Condoleeza Rice is getting her “ghetto pass” evaluated for acceptance back into the black community, but she didn’t submit it for review. Clutch magazine writer, Alexis G. Stodghill, is under the impression that the black community took Condi’s devotion to George Bush the wrong way. That we may have made a mistake in how we judged her allegiance to the man who folks in other countries had the moxy to throw a shoe at.
Stodghill says in her review of this situation between the black community and Condi that we have pigeon holed ourselves because of our incessant hold on parochial thinking. We don’t step outside the box enough. And we judge Condi because she stands as a true independent thinker. She don’t give a DAMN what anyone thinks, she’s going to hold positions that we may like or don’t like, say things that we may like or don’t like, but she’s going to be judged as a human being in her book. Not as a strong, intelligent black woman from the South, but on her terms as a woman, in her own rite.
But in Stodghill’s devil’s advocate type commentary, she still says herself, “Condoleezza Rice epitomizes the icon who leads by example – but she is not the type of achiever whose specific acts should be copied.” That is confusing to most when trying to state the case of inviting her back into the fold.
First, I think that if we are to accept and/or embrace any one of us because of their greatness, they should first be one who we wouldn’t mind our children embracing and using as a role model. Which insinuates that our children may one day duplicate their actions. This commentary states the case for Condi’s independence of thought, but we have to remember what she’s thinking about. And, if you truly want to idolize her for being an individual by going as far as to say these words:
“We need more leaders who can teach us to break the mental molds that hold us down, and Rice, by defying all labels, is this type of leader that we need now. At a time when the traditional range of available leaders is seldom inspiring, Rice’s gift of pure self-expression is quietly enriching. Her refusal to stay within the limitations of what our group says a black woman should be shows black women that we can be all we want to be. This makes Condoleezza one of the rarest black heroes around: A hero who achieves not because she is trying to reinforce the black female identity, but because of the strength of her pure desires as an individual. It is only this strength that can take an individual into higher arenas of growth.”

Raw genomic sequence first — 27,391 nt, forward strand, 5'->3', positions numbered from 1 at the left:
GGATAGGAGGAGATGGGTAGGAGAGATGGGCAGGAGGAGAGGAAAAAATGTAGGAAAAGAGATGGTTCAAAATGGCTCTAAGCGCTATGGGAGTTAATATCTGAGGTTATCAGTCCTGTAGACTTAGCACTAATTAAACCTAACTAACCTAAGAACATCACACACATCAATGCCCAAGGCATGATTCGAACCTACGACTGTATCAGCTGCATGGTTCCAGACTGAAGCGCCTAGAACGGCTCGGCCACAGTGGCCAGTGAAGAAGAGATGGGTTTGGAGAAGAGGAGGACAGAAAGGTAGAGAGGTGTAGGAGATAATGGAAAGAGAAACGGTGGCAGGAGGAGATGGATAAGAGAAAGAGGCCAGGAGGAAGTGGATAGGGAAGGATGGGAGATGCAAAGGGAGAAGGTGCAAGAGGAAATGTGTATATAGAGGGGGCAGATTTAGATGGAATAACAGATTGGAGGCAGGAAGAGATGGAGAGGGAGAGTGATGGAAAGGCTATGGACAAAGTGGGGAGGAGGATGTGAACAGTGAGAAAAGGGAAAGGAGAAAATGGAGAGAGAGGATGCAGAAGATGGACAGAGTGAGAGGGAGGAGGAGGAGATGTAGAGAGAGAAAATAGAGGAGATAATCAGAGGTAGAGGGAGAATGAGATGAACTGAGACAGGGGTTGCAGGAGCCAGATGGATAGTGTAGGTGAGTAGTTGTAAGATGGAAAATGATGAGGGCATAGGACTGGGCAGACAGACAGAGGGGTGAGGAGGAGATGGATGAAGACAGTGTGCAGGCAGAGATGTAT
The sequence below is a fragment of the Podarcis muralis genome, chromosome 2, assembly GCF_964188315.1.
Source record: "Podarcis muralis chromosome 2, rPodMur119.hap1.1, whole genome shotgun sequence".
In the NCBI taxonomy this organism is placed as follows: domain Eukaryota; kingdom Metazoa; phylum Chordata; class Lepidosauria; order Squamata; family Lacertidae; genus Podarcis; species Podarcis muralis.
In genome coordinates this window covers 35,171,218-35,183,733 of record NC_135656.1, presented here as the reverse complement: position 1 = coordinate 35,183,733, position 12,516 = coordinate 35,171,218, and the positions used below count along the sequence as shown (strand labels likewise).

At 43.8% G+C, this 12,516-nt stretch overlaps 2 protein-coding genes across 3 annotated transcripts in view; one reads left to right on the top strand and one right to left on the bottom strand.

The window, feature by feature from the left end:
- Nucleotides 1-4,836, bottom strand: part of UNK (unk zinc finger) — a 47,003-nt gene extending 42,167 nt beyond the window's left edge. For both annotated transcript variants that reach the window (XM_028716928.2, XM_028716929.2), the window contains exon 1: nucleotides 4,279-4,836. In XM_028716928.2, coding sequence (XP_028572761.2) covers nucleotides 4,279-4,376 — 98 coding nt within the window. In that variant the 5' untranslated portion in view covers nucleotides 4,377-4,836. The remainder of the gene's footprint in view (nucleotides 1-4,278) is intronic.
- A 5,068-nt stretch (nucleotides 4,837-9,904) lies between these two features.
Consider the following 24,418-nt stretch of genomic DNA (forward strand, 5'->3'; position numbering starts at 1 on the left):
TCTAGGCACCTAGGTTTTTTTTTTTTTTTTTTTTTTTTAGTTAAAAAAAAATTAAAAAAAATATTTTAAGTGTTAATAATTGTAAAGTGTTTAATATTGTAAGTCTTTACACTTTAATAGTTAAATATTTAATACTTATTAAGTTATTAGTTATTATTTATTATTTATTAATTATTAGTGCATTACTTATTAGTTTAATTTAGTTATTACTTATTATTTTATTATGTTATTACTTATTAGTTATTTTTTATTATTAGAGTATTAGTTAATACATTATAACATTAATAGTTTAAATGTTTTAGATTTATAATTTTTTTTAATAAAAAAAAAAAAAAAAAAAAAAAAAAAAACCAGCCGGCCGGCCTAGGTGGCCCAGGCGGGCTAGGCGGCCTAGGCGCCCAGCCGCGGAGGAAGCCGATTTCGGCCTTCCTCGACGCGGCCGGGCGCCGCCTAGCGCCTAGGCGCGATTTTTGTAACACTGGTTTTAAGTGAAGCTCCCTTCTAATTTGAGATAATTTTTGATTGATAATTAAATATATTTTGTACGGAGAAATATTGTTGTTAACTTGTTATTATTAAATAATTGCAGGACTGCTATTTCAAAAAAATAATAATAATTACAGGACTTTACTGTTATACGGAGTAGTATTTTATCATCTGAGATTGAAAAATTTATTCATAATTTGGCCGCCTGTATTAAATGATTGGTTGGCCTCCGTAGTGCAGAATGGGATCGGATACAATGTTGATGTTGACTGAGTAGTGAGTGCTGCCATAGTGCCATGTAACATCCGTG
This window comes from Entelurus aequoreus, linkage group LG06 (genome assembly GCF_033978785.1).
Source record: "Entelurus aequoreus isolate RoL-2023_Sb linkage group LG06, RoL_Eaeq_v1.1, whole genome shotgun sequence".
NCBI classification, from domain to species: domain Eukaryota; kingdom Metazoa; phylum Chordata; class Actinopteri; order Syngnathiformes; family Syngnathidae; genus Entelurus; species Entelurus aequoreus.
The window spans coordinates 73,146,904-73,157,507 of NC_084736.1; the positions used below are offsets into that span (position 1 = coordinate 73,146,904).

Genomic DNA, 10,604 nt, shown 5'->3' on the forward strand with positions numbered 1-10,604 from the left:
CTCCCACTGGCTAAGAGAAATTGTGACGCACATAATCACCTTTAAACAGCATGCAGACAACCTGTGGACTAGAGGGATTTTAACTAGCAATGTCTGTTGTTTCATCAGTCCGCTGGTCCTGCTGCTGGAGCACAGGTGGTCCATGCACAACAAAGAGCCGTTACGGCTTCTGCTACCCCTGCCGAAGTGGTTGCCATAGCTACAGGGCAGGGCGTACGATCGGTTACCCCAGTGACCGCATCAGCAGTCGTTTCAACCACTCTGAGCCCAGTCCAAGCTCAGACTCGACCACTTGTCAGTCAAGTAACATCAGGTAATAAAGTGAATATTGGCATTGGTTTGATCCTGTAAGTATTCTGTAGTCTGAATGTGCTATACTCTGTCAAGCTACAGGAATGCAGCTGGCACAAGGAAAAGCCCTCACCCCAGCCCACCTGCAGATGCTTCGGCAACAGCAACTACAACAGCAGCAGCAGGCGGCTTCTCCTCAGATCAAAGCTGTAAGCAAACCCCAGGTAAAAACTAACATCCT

maybe you should be re-valuating your definition of individual as it pertains to black women because at this point, I was completely confused. Are we talking about Michelle Obama or are we talking about Condoleeza Rice? Because the only black woman I have ever seen unfold as a super hero and assert herself on her own terms while simultaneously making a President out of her husband (sorry, but you know it’s true…He wouldn’t have been able to leap those hurdles without his “honey bump” supporting him the way she does) and still being a true black woman who takes care of her family, holds just as much, if not more education as the white men that she comes up against in the highest level of politics, and can rock Old Navy in the Oval office without flenching is my girl, and yours….Michelle Obama.
I’m sorry Stodghill, but if Condi is the true individual you say she is, please don’t state a case to us on how we should accept her and hold her way of thinking in high regard because she is certainly not checking for what the black community thinks. Please read Stodghill’s article and see what side of the argument you fall on.